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2006-08-02 / Family

CEA president speaks out for educators

By Donna C. Gregory

Stanton Stanton As president of the Chesterfield Education Association (CEA), Lois Harvey Stanton is the leading voice behind more than 2,500 county teachers and support staff, representing over one-third of those employed by Chesterfield County Public Schools.

Now midway through a two-year term, Stanton uses her position to speak out on behalf of her fellow educators, pushing for higher wages, better benefits and improvements in the classroom.

" C o n s i s t e n t l y representing educators in a way that provides real support for what teachers and support staff do in the classroom is a really important aspect of my job," explains Stanton.

Stanton joined the CEA in 1983 when she accepted a position as an English teacher at Thomas Dale High School. She served as the organization's vice president from 2000-05.

Last July, she took a two-year leave of absence from her job as a library media specialist at Manchester High School to serve full-time as CEA president.

It can be a contentious role, pitting teachers against their bosses, but it's one that Stanton has handled with professionalism, says Marshall Trammell, school board chairman.

"Lois is a very professional individual," says Trammell. "I have never felt that there was a hidden agenda. She's always made it very clear what she thought was in the best interests of the teachers. What impresses us as a board is that while she's extremely persistent, she does it in a way that does not alienate the members of the board. She can disagree without being disagreeable."

That was the case earlier this year when Stanton was lobbying for a change in teacher pay scales.

"Salaries are always an issue. We had asked for a shorter scale, so teachers would achieve their top pay before they retire. For several years, the association has been saying this scale doesn't do the job," adds Stanton.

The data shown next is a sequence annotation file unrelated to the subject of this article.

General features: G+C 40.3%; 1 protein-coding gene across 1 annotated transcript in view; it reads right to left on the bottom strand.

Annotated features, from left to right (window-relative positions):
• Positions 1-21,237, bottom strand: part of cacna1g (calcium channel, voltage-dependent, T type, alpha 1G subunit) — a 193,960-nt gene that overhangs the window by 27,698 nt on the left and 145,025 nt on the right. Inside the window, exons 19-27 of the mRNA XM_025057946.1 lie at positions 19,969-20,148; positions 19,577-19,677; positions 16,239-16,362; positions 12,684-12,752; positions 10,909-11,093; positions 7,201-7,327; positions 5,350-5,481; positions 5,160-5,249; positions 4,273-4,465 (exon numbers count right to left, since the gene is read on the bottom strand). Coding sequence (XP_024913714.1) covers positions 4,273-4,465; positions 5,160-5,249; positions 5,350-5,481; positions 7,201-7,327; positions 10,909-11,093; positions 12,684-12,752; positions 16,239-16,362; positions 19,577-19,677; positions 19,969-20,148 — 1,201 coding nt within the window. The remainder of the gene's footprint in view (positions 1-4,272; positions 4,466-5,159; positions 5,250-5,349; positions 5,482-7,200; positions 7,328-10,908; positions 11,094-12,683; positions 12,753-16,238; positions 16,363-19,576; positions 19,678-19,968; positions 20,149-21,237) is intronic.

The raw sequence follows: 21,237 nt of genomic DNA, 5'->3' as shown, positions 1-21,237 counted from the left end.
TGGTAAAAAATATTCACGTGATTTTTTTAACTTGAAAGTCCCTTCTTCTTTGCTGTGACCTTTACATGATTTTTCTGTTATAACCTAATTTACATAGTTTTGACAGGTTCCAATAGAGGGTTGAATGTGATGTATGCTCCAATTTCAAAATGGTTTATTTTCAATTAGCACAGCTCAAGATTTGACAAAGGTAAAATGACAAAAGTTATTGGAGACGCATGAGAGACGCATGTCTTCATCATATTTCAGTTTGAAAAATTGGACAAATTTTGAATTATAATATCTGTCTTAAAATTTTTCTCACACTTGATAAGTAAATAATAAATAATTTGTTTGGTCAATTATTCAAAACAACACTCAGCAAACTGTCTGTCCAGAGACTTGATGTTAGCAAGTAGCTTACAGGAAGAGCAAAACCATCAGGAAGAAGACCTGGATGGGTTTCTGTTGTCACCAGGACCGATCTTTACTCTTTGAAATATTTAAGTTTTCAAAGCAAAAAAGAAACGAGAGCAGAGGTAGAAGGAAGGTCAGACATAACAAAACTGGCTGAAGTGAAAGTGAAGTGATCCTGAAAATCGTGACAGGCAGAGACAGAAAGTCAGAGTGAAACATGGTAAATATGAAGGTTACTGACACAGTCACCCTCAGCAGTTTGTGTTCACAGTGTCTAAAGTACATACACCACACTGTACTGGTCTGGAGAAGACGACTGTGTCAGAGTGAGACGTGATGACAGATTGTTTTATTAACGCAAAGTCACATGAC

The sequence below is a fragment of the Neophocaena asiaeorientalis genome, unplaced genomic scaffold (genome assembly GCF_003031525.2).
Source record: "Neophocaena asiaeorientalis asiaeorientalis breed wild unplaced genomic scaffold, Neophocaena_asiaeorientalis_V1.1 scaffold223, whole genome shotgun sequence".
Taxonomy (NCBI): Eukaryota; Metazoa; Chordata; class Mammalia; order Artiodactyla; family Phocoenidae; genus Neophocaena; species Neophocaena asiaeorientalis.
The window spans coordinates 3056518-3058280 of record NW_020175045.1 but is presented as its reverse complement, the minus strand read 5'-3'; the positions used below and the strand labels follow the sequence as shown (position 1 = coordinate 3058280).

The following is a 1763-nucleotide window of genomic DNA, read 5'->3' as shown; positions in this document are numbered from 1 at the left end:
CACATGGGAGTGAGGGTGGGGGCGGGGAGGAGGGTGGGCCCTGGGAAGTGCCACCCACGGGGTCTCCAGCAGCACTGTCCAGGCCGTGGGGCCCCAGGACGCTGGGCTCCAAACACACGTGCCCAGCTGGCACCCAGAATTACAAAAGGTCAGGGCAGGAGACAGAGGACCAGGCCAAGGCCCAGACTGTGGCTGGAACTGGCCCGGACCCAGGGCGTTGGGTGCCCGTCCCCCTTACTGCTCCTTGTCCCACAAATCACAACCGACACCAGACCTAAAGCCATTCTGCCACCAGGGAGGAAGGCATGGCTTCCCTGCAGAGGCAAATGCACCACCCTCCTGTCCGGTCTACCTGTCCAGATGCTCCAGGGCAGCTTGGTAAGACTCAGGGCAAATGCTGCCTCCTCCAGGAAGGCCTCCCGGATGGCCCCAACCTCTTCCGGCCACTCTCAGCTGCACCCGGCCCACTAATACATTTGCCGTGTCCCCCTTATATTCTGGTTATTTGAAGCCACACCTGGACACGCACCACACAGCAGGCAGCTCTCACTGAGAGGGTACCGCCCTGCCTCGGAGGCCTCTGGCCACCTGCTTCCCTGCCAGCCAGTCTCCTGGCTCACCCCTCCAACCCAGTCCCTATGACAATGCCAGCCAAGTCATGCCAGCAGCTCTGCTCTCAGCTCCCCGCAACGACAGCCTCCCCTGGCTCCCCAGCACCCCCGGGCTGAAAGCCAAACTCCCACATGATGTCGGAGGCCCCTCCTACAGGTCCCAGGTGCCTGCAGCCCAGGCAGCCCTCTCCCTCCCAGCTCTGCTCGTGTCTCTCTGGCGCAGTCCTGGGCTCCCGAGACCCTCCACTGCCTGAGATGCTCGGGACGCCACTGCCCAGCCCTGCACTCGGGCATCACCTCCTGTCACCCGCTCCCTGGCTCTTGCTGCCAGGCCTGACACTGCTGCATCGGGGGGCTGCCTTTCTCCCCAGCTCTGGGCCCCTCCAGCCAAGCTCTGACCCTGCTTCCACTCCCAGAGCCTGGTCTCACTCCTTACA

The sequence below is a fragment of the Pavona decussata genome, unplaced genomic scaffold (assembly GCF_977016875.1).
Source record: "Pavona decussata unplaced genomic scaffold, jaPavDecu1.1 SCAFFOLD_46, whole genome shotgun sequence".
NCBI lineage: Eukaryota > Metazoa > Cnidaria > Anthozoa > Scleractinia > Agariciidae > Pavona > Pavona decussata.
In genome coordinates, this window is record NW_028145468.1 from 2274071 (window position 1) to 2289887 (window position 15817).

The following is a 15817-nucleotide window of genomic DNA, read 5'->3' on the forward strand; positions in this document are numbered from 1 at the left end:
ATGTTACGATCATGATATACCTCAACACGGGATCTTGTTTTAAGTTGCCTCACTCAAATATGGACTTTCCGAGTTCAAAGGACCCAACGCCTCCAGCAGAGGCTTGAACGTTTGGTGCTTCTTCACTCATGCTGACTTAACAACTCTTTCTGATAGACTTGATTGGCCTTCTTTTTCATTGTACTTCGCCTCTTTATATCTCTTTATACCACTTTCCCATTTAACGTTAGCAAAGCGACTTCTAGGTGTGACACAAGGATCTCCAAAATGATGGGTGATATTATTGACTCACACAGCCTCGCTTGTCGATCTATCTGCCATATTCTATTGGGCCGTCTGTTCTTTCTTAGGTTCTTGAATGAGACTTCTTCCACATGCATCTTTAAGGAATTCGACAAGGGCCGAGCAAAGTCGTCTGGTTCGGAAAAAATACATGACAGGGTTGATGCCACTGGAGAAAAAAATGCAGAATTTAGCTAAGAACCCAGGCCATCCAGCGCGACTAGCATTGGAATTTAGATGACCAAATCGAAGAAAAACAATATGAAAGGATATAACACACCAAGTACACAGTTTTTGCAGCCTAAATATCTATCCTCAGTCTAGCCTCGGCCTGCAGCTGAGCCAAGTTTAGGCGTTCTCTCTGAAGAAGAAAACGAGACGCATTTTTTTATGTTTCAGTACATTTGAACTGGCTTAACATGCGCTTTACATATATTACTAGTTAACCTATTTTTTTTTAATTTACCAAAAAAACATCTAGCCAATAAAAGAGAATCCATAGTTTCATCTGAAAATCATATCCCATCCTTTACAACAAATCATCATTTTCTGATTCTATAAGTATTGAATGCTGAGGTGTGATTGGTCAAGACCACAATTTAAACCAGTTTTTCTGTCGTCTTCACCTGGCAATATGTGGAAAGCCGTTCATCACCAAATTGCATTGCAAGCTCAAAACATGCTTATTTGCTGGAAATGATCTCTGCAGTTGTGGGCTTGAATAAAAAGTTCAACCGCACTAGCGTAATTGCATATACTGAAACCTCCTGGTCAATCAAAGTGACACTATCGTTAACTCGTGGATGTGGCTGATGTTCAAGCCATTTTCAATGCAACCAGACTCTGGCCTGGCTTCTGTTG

Instead, the school board adopted a threeyear plan that partially addressed some of the CEA's salary concerns.

"Over three years, they have the stated goal that they will lead the market [in salaries compared to school systems in Henrico and Hanover counties and Richmond City]," explains Stanton. "We still think a shorter scale is to a teacher's advantage, but what they have proposed is significantly better after three years than what we've had in the past."

The salary increases take effect for the 2006-07 school year. One of Stanton's focuses during the remaining year of her term will be "making sure that three-year commitment remains in place."

Another goal is to give teachers a louder voice when it comes to changes in classroom instruction.

"As an association, I'm interested in taking more of an instructional role in the classroom. We often respond to changes that are proposed at the state and county level, and I would like to be engaged in that process, so we can help determine what goes on in the classroom," says Stanton.

"Teachers are underrepresented in the decision-making process," she continues. "We need to have more of an instructional presence, because I think teachers are going to feel better about what they do if they have a chance to control some of the expectations that are being placed upon them."

Last year for the first time, the CEA partnered with the school system's staff development team to offer classroom management training for new teachers. Stanton is hopeful the CEA will continue to work with the school system to offer better staff development opportunities.

Stanton also plans to engage the school board as it searches for a new superintendent. Former Superintendent Dr. Billy K. Cannaday left Chesterfield on July 1 to become state superintendent.

"We've been a part of the process of exploring what Chesterfield County needs [in a new superintendent]," says Stanton. "Dr. Cannaday has obviously been a strong superintendent, and that's why they want him at the state level. Many of the qualities he has are those that we will continue to need. We communicate frequently with the school board members. We're always available to them to provide our perspective on it."

"Establishing a relationship with the new superintendent is very important," continues Stanton.

In general, Stanton will spend the next year "representing the needs of teachers and support personnel," she says. "I think we need to work on finding ways to make sure our classrooms are good places for students to learn and good places for teachers to work, and to improve on those in any way that we can."

Stanton can serve two terms as CEA president. At the end of her tenure, she is guaranteed a job with the school system that's comparable to the one she left at Manchester.

While serving as president, Stanton continues to receive a paycheck from the school system, but the CEA reimburses the county for her salary.

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